Cultural Suppression

"The process of de-humanization is a three-phase cycle. First, this process involves defining a group of people (or an individual) as lacking any semblance of worthiness to, any similarity and any connection whatsoever with what was or is for the moment defined as "civilized," based on emotion and self-serving rationalization. Second, it entails following up with action and/or policy based on the previous definition. Third, it seeks to justify the first two phases with more self-serving rationalization."
Joseph Marshall III
In An Indian Viewpoint of History
On Behalf of the Wolf and the First Peoples, Red Crane Books.s

La Academia Mexicana de Derechos Humanos
American Indian Religious Rights: Inside Montana Prisons
The Red Man's Last Roll-Call Charles M. Harvey
Atlantic Monthly 97 (1906): 323-330.
Simon Pokagon on Naming the Indians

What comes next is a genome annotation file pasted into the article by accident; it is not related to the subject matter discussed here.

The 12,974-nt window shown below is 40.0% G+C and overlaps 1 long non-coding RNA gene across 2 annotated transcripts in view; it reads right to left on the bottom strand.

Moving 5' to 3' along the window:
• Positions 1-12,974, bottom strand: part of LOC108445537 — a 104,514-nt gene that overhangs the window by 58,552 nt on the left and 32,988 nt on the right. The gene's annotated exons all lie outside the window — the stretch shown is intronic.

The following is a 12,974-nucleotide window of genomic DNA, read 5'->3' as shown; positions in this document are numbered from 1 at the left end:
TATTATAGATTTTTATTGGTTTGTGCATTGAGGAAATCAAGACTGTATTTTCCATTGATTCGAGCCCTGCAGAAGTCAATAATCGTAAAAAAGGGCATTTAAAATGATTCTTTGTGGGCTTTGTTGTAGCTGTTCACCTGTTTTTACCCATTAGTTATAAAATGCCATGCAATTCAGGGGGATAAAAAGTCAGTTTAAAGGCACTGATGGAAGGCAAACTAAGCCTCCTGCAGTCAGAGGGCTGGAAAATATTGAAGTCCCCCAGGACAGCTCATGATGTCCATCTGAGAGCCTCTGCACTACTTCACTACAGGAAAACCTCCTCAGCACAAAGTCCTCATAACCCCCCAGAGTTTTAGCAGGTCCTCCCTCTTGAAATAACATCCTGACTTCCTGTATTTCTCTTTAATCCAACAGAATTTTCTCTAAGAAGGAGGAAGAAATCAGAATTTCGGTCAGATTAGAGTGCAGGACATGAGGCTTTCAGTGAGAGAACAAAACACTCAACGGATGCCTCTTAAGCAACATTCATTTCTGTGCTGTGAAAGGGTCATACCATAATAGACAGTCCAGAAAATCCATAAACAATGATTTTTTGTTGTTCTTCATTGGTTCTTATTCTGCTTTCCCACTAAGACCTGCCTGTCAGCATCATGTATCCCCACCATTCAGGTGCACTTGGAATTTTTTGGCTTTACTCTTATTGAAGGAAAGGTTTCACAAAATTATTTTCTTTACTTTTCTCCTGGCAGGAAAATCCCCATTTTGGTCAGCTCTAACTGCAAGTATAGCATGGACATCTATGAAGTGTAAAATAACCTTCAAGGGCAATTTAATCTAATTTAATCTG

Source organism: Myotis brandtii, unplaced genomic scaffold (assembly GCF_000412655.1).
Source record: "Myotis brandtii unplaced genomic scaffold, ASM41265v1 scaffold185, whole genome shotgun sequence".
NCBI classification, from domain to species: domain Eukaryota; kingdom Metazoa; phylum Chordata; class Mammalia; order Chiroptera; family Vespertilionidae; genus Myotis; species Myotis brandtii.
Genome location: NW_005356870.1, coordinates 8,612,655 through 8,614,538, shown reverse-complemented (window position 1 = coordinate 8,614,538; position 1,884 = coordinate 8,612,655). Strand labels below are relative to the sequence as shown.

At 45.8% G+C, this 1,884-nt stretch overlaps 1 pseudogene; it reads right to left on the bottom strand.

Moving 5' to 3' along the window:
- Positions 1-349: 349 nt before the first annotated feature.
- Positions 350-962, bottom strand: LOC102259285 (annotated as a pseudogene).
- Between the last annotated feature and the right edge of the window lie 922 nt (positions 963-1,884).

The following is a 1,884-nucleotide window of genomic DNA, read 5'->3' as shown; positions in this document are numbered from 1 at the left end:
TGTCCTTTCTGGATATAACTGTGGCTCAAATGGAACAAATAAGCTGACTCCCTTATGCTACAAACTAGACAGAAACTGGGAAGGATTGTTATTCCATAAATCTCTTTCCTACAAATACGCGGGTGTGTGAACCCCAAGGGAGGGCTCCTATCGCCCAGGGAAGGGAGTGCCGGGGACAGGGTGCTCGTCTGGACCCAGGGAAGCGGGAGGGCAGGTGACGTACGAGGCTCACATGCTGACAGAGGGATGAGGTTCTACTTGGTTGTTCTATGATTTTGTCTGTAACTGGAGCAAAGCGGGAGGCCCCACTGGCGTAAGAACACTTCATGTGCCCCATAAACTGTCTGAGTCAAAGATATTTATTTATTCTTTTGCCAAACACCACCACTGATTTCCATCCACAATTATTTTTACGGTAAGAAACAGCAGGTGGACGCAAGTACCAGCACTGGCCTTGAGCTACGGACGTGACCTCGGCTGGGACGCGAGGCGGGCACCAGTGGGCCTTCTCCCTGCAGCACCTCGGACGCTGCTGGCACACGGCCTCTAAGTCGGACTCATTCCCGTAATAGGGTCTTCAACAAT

Naming the Indians by Terry Frank
American Monthly Review of Reviews, 15, March 1897, 301-307.
Cultural Survival, the organization & the quarterly
"I" is not for Indian:
The Portrayal of Native Americans in Books for Young People
A Selective Bibliography and Guide from the American Indian Library Association
Anti-Indian Movement on the Tribal Frontier by Rudolph C. Ryser
The U'mista Cultural Centre Potlatch Collection
The Indian Wars are not Over, by By George Snyder
Albion Monitor September 2, 1995, Round Valley, Mendocino, CA
The Dark Legacy of Nome Cult by Jeff Elliott,
Albion Monitor, September 2, 1995

Books concerning the Suppression of Indigenous Cultures

Facing West: The Metaphysics of Indian-Hating and Empire-Building, Richard Drinnon, Univ. Okla. Pr.
Name of War : King Philip's War and the Origins of American Identity, Jill Lepore, Random House.
The archive of books on Native American cultures on the Native American Resources website.
The entire archive of recommended books on the Native American Resources website.
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